• Image processor (file types): Once an image is captured by the sensor, it must be converted into a digital file. Your camera’s image processor compresses the image into a variety of different file types. Keep in mind that the term compress is synonymous with “throwing away potentially useful image information for the sake of saving space.”

    Shooting in RAW is the only way to not lose image information. RAW is essentially everything that your image sensor detects. RAW files take up a lot of space, about two to three times more than a comparable JPEG, which is why an image processor is valuable. Compression also means that you need fewer SD cards.

  • Image size: Camera companies have been using megapixel ratings as a marketing gimmick for a long time now. Debating megapixels is like debating Nikon and Canon. Pixels are used to describe the size of an image, not the overall quality of the image. More megapixels means the bigger your prints can be. Bottom-line, the larger the megapixel rating, the better.

  • Video options: Every camera today should come with the option to capture video. DSLR cameras and point-and-shoot cameras, for the most part, have a video mode that allows you to capture video footage. You may want to pick a camera that has video capability, whether you think you’ll use it or not. It’s a great feature, even if you don’t intend to use it frequently.

  • Video resolutions: Video resolution has to do with the number of horizontal lines. For instance, if you are viewing something in full high-definition, then you are viewing an image that is made up with 1080 horizontal lines of picture information. The higher the definition, the crisper and more vibrant the image should appear on your display device.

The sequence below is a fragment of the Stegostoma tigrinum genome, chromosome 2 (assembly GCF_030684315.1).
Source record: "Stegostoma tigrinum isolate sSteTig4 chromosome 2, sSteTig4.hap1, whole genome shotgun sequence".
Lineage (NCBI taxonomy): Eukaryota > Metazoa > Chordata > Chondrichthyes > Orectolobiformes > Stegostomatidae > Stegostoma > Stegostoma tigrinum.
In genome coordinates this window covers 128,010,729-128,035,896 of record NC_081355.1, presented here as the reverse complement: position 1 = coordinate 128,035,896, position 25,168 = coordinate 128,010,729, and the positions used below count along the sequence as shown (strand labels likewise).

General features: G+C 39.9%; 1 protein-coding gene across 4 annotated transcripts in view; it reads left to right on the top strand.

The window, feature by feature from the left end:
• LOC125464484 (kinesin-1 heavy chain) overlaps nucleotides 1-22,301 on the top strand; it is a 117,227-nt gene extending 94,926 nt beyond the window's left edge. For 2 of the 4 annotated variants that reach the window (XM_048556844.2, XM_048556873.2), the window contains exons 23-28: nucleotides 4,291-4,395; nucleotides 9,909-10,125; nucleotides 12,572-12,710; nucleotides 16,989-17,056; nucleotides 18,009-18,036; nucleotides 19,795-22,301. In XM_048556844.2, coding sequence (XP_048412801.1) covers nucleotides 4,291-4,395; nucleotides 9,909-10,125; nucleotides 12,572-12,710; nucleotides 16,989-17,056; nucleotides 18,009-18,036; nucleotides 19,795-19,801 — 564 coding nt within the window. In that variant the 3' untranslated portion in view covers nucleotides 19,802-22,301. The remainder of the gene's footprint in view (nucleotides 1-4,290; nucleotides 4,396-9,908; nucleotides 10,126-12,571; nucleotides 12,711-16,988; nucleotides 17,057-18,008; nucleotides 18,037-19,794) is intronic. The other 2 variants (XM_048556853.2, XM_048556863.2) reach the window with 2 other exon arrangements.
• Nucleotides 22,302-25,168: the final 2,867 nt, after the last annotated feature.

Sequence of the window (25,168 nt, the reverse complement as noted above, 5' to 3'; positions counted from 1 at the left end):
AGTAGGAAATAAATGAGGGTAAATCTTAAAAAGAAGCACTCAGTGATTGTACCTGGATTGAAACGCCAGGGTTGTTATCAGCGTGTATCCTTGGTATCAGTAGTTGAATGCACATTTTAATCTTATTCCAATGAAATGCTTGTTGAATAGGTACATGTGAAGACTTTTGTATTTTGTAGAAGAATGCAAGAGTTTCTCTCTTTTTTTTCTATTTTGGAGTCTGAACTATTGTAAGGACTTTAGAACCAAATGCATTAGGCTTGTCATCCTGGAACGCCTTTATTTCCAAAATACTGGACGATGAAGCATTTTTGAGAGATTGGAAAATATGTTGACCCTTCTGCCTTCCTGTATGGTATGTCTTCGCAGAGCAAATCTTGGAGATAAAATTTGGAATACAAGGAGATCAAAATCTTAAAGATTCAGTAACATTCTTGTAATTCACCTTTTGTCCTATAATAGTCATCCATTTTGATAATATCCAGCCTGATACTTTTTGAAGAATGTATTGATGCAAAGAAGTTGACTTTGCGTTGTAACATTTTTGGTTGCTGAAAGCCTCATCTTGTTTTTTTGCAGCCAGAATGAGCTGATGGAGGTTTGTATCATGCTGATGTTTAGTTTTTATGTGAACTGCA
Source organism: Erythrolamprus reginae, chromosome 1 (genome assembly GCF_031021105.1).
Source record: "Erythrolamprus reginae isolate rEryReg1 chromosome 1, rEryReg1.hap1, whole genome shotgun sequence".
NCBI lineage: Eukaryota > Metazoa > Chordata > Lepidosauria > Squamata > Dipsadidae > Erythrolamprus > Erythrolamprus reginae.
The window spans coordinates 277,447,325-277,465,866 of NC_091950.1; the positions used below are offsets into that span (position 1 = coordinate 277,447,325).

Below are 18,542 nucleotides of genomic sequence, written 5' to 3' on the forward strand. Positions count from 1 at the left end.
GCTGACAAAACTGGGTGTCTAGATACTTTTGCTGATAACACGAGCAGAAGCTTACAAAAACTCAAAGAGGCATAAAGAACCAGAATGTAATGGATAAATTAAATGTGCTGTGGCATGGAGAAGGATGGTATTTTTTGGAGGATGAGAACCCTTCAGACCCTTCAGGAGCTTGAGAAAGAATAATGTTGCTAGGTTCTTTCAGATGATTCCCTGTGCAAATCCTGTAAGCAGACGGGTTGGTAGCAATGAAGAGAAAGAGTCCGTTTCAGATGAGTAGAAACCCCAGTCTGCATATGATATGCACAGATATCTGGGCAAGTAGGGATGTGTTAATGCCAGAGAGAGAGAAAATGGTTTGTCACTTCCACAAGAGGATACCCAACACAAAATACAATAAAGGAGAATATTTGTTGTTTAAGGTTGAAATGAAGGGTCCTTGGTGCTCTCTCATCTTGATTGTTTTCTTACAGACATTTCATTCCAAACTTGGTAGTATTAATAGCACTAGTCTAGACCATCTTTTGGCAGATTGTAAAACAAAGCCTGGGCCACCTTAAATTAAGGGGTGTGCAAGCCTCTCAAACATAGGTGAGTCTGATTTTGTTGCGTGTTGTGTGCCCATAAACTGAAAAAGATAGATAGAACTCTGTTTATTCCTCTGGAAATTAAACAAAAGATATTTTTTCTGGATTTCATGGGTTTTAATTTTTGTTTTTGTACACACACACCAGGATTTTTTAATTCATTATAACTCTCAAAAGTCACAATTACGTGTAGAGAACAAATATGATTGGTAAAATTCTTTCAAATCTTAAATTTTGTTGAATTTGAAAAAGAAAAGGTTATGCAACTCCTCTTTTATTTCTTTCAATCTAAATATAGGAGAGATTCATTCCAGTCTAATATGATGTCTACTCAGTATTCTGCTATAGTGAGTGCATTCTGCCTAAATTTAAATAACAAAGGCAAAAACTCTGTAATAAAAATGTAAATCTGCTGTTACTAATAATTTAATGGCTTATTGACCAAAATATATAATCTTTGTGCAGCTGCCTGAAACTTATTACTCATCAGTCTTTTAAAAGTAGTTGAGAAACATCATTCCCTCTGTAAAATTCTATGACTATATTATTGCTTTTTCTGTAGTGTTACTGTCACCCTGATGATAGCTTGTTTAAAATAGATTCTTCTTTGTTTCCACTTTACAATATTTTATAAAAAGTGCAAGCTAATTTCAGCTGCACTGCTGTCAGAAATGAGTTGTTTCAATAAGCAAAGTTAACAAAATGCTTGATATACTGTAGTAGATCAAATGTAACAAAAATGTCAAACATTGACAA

If you are interested in video, you want to make sure that the video capabilities of your camera are at minimum HD. Some cameras will capture ultra-high-definition, which means higher than HD. 2k is essentially 2 times the definition of HD; 4k is 4 times, and so on.

    Standard-definition to high definition. [Credit: Source: en.wikipedia.org/TVaughan1]
    Credit: Source: en.wikipedia.org/TVaughan1
    Standard-definition to high definition.
  • Frame rates: Video is a sequence of photos. There is a lot of debate on how many pictures the human eye and brain can process per second, but the industry standard has been 24.7 frames per second for a long time. That means that in video, you show 24.7 pictures per second to make the video look smooth and buttery. However, cameras today can capture video at higher frame rates which means more pictures per second and ultimately, an even smoother looking video.

    An added benefit to higher frame rates is smooth slow motion. If you were to slow down a video shot at 30 frames per second, it would look and feel like a family slide show. However, if you shot a video at 120 frames per second and you slowed it down to 30 frames per second, your video would be silky smooth and it would be moving at one quarter the speed.

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About the book author:

Mark LaFay is a tenured entrepreneur. He started two successful businesses in the music industry, and he is the co-founder of Lectio and Roust. Mark is also the author of Chromebook for Dummies.